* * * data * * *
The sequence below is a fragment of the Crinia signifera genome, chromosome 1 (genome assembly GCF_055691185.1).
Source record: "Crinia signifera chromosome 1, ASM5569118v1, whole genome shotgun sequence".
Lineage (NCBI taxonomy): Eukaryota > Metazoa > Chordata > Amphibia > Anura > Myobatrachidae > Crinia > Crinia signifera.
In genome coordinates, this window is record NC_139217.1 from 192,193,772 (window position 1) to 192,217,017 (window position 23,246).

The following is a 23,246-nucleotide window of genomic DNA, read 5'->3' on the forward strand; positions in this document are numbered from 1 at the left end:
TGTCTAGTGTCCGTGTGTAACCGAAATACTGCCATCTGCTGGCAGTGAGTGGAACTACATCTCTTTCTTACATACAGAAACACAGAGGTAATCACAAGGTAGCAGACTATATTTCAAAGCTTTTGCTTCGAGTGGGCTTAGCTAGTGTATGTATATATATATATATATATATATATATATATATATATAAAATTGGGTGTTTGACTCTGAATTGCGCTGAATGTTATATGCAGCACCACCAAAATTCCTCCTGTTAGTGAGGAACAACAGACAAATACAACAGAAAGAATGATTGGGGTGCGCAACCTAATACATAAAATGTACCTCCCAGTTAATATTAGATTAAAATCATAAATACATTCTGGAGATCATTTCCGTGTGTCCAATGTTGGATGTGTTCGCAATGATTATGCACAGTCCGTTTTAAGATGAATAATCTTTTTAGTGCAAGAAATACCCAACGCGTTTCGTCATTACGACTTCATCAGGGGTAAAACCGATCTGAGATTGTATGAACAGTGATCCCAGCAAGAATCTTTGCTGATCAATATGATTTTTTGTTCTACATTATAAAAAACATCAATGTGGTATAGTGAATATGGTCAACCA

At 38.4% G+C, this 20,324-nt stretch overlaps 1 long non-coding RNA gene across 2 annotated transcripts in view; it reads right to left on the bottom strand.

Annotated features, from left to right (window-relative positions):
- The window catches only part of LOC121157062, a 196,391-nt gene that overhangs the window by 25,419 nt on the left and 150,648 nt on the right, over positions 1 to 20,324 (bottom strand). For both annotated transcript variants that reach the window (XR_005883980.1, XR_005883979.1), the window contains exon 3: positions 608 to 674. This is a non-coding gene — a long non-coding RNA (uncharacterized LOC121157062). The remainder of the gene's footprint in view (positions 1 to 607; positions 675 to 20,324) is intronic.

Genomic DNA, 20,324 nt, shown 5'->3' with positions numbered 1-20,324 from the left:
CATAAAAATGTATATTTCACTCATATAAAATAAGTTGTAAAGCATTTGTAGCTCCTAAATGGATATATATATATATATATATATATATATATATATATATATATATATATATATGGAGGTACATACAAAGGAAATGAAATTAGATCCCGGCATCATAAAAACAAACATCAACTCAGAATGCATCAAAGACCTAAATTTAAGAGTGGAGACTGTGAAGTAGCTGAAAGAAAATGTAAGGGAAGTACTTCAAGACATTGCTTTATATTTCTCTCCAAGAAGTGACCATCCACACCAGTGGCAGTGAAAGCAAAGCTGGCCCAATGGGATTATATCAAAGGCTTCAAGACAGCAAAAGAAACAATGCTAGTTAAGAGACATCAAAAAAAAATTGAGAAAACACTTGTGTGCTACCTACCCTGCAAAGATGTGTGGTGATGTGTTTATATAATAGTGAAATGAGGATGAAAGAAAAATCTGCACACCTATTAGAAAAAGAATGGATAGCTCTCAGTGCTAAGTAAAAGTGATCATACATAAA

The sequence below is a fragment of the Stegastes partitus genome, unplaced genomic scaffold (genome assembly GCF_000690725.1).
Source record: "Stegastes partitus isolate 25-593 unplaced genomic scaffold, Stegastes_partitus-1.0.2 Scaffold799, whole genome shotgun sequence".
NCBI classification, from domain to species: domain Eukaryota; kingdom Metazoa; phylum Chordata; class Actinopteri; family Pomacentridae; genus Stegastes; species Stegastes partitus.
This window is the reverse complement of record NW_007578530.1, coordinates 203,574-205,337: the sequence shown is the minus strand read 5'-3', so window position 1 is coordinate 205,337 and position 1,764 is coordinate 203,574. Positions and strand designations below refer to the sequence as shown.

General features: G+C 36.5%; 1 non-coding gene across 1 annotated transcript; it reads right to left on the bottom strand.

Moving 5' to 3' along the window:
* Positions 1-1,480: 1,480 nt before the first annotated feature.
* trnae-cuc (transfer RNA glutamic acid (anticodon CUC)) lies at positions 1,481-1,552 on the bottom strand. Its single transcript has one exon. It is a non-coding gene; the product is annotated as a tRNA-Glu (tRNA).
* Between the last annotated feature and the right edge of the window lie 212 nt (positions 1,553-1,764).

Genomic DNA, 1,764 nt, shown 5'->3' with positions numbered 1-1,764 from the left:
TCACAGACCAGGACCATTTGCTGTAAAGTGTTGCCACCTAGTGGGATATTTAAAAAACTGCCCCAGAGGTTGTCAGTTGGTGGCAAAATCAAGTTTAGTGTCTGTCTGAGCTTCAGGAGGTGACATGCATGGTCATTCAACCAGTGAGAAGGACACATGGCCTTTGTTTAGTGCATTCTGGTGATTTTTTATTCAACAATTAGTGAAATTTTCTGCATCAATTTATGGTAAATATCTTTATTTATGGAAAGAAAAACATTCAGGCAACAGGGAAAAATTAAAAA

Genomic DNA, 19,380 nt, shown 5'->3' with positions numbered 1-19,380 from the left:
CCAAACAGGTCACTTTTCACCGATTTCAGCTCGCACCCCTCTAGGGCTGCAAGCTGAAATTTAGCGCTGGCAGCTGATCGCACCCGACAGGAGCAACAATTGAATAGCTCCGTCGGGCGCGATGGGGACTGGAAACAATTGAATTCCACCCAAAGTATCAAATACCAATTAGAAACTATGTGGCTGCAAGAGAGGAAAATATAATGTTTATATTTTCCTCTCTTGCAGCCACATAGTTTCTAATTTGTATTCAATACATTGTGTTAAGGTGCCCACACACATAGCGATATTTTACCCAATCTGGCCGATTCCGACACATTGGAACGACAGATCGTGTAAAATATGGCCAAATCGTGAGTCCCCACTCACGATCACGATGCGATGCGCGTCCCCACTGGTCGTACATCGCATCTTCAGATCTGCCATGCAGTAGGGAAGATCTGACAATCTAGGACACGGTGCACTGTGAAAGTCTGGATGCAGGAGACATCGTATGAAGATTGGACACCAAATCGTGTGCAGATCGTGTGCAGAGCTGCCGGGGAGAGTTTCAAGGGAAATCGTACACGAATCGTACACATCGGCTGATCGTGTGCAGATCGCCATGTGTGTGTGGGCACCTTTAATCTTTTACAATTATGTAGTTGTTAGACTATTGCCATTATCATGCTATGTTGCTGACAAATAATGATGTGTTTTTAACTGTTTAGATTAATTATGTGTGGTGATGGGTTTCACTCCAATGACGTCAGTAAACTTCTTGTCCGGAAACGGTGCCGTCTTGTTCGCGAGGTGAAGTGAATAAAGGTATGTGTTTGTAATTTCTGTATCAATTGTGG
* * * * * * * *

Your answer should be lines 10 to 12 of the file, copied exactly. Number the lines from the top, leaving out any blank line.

Genomic DNA, 20,324 nt, shown 5'->3' with positions numbered 1-20,324 from the left:
CATAAAAATGTATATTTCACTCATATAAAATAAGTTGTAAAGCATTTGTAGCTCCTAAATGGATATATATATATATATATATATATATATATATATATATATATATATATATATGGAGGTACATACAAAGGAAATGAAATTAGATCCCGGCATCATAAAAACAAACATCAACTCAGAATGCATCAAAGACCTAAATTTAAGAGTGGAGACTGTGAAGTAGCTGAAAGAAAATGTAAGGGAAGTACTTCAAGACATTGCTTTATATTTCTCTCCAAGAAGTGACCATCCACACCAGTGGCAGTGAAAGCAAAGCTGGCCCAATGGGATTATATCAAAGGCTTCAAGACAGCAAAAGAAACAATGCTAGTTAAGAGACATCAAAAAAAAATTGAGAAAACACTTGTGTGCTACCTACCCTGCAAAGATGTGTGGTGATGTGTTTATATAATAGTGAAATGAGGATGAAAGAAAAATCTGCACACCTATTAGAAAAAGAATGGATAGCTCTCAGTGCTAAGTAAAAGTGATCATACATAAA

The sequence below is a fragment of the Stegastes partitus genome, unplaced genomic scaffold (genome assembly GCF_000690725.1).